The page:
Cooking Perfect Steak

There is not a lot out there that beats cooking perfect steak, local, grass-fed, well aged.  All sounds very easy and when you look at the basics it is.  Unfortunately over the last few decades meat has become the realm of supermarket and so many local butchers have gone by the way side.  The meat in supermarkets does not compare to the meat you buy from a good butcher, supermarket meat on the whole is grain fed, fed growth hormones, steroids and antibiotics and never sees a blade of grass.

When your butcher tells you not only where your meat is from but how it is raised and how it has been treated after slaughter then you know the meat is good, for many knowing the provenance of the food they eat is becoming more important all the time.  There is simply no way that the mass factory farming of meat is sustainable going forward.  Eating locally sourced, grass fed and free range is the only way we can carry on eating meat, and to eat good meat well sourced less.  I will happily pay more for good quality and eat less of it.  I am very fortunate to live where I do and to know the people I do be they farmers, butchers or producers.

Recently and old school friend who has now been a butcher for 30 years offered me some T-Bone steaks, Mark is the owner of Palfreys butchers in Newport. Mark has many awards to his name and has carried on the excellent tradition of traditional butchery at Palfreys.

I visited Mark and collected some fantastic 55 day aged Longhorn cross Hereford T-Bone steaks.  As you can see in the image below the colouring and marbling of the meat is fantastic and as it should be not the bright red you see at the supermarket.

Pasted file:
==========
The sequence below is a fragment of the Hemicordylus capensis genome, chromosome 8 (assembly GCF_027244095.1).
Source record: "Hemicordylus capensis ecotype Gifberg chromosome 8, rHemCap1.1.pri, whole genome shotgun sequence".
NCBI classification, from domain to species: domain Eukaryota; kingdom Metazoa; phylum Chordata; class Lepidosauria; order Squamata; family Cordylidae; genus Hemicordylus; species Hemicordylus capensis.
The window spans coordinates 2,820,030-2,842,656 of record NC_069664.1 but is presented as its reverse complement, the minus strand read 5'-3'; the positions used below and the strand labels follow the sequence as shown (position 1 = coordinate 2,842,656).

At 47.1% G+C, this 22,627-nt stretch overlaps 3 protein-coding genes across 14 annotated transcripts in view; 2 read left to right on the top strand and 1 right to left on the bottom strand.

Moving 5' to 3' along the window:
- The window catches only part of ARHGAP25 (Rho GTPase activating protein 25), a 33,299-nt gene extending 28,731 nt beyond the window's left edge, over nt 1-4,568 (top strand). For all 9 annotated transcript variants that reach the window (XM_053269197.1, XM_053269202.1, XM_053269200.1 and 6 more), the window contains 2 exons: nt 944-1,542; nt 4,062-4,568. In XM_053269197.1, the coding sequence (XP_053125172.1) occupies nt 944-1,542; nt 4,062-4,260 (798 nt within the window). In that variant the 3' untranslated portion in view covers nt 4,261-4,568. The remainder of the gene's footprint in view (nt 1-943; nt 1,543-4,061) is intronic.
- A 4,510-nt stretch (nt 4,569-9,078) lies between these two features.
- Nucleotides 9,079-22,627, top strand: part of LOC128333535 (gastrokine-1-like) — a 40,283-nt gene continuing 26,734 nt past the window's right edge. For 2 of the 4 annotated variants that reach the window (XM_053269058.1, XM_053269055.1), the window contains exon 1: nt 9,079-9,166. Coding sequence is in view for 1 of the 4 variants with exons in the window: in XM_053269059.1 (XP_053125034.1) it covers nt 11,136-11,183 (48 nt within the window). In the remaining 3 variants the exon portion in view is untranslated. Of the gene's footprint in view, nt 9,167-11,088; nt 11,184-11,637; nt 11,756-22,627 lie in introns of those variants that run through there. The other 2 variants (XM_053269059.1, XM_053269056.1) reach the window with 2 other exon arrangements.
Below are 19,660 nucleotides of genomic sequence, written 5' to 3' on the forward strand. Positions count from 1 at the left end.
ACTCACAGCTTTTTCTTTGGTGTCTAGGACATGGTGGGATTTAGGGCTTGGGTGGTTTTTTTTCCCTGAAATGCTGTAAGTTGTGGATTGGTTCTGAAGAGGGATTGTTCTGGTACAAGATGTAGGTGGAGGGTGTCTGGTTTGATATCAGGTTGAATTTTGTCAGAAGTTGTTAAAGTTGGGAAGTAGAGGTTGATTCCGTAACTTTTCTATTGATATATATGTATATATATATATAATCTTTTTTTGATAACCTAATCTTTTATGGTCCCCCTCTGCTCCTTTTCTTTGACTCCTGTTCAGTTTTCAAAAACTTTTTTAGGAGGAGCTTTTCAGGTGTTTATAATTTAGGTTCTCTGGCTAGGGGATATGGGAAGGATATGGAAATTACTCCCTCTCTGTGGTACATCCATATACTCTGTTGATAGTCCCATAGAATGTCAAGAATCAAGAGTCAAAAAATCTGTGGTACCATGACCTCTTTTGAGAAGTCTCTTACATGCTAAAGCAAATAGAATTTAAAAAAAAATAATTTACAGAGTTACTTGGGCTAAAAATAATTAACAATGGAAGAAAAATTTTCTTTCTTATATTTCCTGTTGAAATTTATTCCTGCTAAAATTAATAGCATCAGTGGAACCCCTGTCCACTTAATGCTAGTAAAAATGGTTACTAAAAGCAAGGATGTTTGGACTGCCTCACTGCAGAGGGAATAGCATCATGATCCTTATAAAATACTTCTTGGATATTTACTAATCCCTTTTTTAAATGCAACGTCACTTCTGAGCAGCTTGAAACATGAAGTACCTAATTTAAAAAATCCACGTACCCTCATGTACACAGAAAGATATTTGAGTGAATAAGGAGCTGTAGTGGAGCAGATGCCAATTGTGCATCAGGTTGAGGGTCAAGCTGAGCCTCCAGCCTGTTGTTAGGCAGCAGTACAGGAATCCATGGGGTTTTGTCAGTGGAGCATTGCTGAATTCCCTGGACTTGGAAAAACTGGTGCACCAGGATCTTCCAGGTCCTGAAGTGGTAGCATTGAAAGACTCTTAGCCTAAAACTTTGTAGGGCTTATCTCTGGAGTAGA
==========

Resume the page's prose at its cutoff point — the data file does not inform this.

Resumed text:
T-Bone Steak

T-Bone Steak

When it comes to cooking perfect steak of this quality there is no messing about.  The steak is removed from the fridge and all packaging removed to allow the meat to bloom and get to room temperature, never ever place a steak straight from the fridge on to a hot griddle or grill.  Around twenty minutes will  have the meat ready for cooking.  Seasoning is purely salt, i never season with pepper as the heat i cook at purely burns the pepper leaving an acrid taste, season with pepper after cooking.  Preheat your griddle or pan, I use a cast iron griddle and use this whether cooking in the house or when using the wood oven.

Cooking Perfect Steak

T-Bone Steak

I use what has now become known as the Heston method for cooking perfect steak, with the griddle smoking hot place the steak down away from you, the heat will sear the meat instantly and seal it. if the pan or griddle is not hot enough when you go to lift the steak to turn it it will stick to the pan, I do not use oil when cooking steak of this quality the natural fat in and on the steak does the basting for me.  After 20 seconds turn the steak and continue turning every 20 seconds, I use a meat thermometer for all my meat cooking and for a medium rare steak I remove the steak when it reaches an internal temperature of 50c and place on a grill rack next to the cooker and rest for at least the time I have cooked the meat for.  If you do not have a meat thermometer I highly suggest that you get one.  If you like your steak rare the internal temperature to remove the meat at should be 47c for medium aim for 55c, I will not give temperatures for well done as to me that is ruining good meat. After the meat is rested serve with triple cooked chips and a good béarnaise sauce, you can of course have a sauce of your choice be it Diane, mushroom or peppercorn I like to keep it simple and classic.

Cooking Perfect Steak and triple cooked chips

T-Bone Steak and triple cooked chips

As I say cooking is not difficult and when you have fantastic produce you do not need twenty processes and 30  ingredients to get the best from it, keep it simple.  Support your local butchers and farmers and eat meat of a far higher quality than mass-produced supermarket produce.

Any questions please do not hesitate to leave a comment and I will get back to you.  Enjoy your meat and live happy.